25-year old Anoop Pratura is an accomplished musician…who riffs on his electric guitar in the comfort of his North Park apartment he shares with a roommate. He’s also an avid surfer…and he is one of the more than 7-thousand graduate, post-graduate, and academic workers on strike at UC San Diego. Anoop Pratura/UC San Diego Graduate Researcher “we’re doing world class research in our labs. We are providing some of the best teaching you can get anywhere in the country..all of that is given by graduate students…I wish I understood the disconnect of why I was forced to live in my car…other than the fact that the UC will do anything it can to not pay us the wages we deserve.” “I used to have a mattress up here…then down here I have a water tank.” Pratura was homeless and lived in his Toyota Tacoma for almost two months early this past summer…because the apartment near campus he shared with three roommates was destroyed in a flood caused by a sewer line break. “It was kind of like a week to week thing where I kept thinking …by next week, I’ll find a place I can afford and I can move out of here…with how little money I was making I couldn’t even afford to apply to most places.” …and while he was homeless living in his car he also got COVID. UC academic workers only make between 24-and-30 thousand dollars a year…that’s at the heart of the labor dispute. “it’s just very expensive to buy a car and keep it up…and I can’t do that financially.”  Ahmed Akhtar moved from Chicago to San Diego almost six years ago. He’s never been able to afford a car. He has been a UC teaching assistant, graduate researcher, and continues to work on a P-H-D in physics. His housing scholarship will soon run out…leaving him in limbo. That prompted him and his colleagues to form a new union called Student Researchers United. Teaching assistants and post doctorate researchers were already unionized under the United Autoworkers of America. The new union is also under the U-A-W …which offers significant financial and bargaining power. Ahmed Akhtar/UC San Diego Ph.D. Candidate Researcher “for the longest time student researchers didn’t have a union, we didn’t have the tool for getting rights, enforcing and protecting our rights …and now we do.” “I was told to announce, there’s going to be an info session…” The strikers are also fighting for better working conditions. They want learning and research environments free of harassment and bullying… alleged by union members to be common among tenured professors and administrators. International students want protection from unjustified threats of having their visas revoked without cause. Varun Ramaprasad is here from India. He is willing to accept the risk of joining the union and being visible on the picket lines. Varun Ramaprasad/UC San Diego Internationl Graduate Student “I think it will be worth it. We have already made high gains even though UC is trying not to give us what we deserve…but we are going to keep fighting for it!” “this is a fight for survival and this is a fight we’re going to win.”  Anoop Pratura is grateful to be housed, again. He’s not sure the dream of getting his doctorate is still moving in the same direction…it could be on hold for a bigger purpose to help prevent others from suffering his pain and past… “I want to fight to build a system …a coalition…a union where people don’t have to go through that.”  “if it wasn’t for my community, I don’t know how I would have made it…that’s why something like a union is so important to me…because that is the essence of community …and how community can be there for you.” MGP….KPBS News.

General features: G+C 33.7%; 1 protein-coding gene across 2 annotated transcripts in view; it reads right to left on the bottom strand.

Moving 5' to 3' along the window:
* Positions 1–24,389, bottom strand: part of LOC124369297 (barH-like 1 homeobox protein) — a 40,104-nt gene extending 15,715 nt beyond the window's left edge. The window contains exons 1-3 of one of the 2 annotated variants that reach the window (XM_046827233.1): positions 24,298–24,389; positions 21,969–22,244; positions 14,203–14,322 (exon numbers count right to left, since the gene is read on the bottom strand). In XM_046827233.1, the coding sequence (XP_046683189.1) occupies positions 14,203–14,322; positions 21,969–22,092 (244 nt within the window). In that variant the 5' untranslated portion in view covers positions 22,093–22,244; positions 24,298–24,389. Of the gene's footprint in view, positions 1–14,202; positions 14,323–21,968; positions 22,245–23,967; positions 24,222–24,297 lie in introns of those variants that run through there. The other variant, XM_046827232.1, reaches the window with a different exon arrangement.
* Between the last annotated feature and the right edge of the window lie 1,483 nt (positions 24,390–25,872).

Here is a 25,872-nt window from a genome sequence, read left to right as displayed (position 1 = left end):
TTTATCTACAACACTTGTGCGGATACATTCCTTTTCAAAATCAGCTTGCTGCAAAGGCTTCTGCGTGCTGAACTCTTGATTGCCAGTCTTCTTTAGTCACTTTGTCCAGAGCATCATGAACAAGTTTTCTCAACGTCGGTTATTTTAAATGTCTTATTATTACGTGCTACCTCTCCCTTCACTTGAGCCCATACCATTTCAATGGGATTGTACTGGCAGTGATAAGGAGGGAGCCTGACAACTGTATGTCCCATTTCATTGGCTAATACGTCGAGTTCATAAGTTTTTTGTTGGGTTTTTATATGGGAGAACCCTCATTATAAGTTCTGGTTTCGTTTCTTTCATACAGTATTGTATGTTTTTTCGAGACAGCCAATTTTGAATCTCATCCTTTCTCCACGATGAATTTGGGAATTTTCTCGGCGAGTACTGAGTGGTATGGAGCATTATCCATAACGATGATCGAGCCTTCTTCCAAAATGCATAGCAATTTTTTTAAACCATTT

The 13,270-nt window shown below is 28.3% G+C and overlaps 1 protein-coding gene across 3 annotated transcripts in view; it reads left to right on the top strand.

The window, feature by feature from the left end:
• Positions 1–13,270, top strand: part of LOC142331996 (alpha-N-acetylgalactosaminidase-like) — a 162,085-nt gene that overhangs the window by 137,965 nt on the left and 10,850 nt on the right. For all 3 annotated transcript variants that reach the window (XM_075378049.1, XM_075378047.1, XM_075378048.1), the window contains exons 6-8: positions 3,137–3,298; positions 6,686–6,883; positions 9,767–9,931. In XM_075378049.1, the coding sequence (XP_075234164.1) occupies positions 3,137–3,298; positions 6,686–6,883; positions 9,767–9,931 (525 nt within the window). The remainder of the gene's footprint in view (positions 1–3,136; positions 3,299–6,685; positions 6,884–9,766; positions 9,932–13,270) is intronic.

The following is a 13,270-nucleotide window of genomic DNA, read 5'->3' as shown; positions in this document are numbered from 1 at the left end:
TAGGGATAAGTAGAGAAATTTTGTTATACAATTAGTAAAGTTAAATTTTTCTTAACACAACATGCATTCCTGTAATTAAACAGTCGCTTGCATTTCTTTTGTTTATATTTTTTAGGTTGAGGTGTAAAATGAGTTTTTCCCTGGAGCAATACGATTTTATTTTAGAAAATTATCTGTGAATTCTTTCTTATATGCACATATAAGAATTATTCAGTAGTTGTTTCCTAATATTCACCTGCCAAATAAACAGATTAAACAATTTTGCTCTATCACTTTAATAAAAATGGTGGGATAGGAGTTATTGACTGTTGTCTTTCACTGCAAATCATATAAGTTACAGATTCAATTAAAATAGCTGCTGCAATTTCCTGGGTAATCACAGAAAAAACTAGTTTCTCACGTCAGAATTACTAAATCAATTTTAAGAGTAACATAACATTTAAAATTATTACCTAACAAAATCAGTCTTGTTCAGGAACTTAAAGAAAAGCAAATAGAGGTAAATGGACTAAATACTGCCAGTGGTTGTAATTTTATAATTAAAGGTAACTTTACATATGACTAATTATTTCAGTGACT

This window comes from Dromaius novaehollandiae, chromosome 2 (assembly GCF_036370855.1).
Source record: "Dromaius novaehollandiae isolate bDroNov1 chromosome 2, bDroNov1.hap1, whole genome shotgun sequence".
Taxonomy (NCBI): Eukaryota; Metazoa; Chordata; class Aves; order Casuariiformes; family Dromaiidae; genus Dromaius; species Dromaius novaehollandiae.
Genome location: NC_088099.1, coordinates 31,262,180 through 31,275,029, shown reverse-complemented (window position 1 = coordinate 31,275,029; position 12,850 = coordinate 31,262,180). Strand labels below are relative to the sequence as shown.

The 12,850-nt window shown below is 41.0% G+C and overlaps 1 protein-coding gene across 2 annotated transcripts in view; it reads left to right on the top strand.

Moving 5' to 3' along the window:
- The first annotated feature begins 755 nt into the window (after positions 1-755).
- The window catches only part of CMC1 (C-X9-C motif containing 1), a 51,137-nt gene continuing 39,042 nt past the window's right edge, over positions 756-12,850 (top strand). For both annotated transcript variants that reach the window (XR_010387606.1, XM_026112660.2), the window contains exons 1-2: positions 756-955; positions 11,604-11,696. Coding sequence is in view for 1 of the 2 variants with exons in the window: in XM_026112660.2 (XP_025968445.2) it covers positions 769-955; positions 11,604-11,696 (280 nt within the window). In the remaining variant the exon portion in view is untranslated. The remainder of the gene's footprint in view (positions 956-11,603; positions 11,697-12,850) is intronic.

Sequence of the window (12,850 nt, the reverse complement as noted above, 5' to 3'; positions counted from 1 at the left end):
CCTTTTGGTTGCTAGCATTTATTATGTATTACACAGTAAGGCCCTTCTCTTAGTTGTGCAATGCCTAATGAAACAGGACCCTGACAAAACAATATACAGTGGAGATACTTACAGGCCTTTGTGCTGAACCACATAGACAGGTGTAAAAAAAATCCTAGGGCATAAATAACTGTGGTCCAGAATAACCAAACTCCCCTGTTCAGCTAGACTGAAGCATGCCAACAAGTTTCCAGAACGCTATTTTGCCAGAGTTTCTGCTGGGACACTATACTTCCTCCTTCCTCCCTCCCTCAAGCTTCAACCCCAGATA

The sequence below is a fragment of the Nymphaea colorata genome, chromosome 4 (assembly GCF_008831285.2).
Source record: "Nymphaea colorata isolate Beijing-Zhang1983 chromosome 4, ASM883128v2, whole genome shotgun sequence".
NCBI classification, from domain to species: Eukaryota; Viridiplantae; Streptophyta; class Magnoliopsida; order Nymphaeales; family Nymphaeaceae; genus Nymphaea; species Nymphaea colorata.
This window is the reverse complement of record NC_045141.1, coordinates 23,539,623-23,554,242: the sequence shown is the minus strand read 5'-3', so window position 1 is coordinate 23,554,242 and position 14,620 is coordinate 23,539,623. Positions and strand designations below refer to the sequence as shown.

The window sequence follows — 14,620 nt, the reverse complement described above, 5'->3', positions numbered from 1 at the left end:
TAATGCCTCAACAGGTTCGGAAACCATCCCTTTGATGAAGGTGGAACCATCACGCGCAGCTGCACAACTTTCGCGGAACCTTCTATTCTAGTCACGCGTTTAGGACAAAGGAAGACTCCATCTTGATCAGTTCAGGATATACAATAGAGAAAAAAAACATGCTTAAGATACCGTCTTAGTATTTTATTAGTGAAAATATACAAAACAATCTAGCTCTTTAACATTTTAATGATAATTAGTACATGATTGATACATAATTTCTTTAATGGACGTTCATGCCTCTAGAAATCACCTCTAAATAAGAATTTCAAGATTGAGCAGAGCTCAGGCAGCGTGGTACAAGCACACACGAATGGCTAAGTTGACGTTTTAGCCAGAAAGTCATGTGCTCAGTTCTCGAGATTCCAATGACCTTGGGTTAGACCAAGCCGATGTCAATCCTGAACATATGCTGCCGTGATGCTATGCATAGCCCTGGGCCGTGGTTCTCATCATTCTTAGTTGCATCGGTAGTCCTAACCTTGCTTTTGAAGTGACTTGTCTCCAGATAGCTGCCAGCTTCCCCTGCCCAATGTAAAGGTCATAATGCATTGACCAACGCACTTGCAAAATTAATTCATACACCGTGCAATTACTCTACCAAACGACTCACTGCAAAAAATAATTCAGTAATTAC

California utility regulators moved this month to prepare for the state’s transition away from natural gas.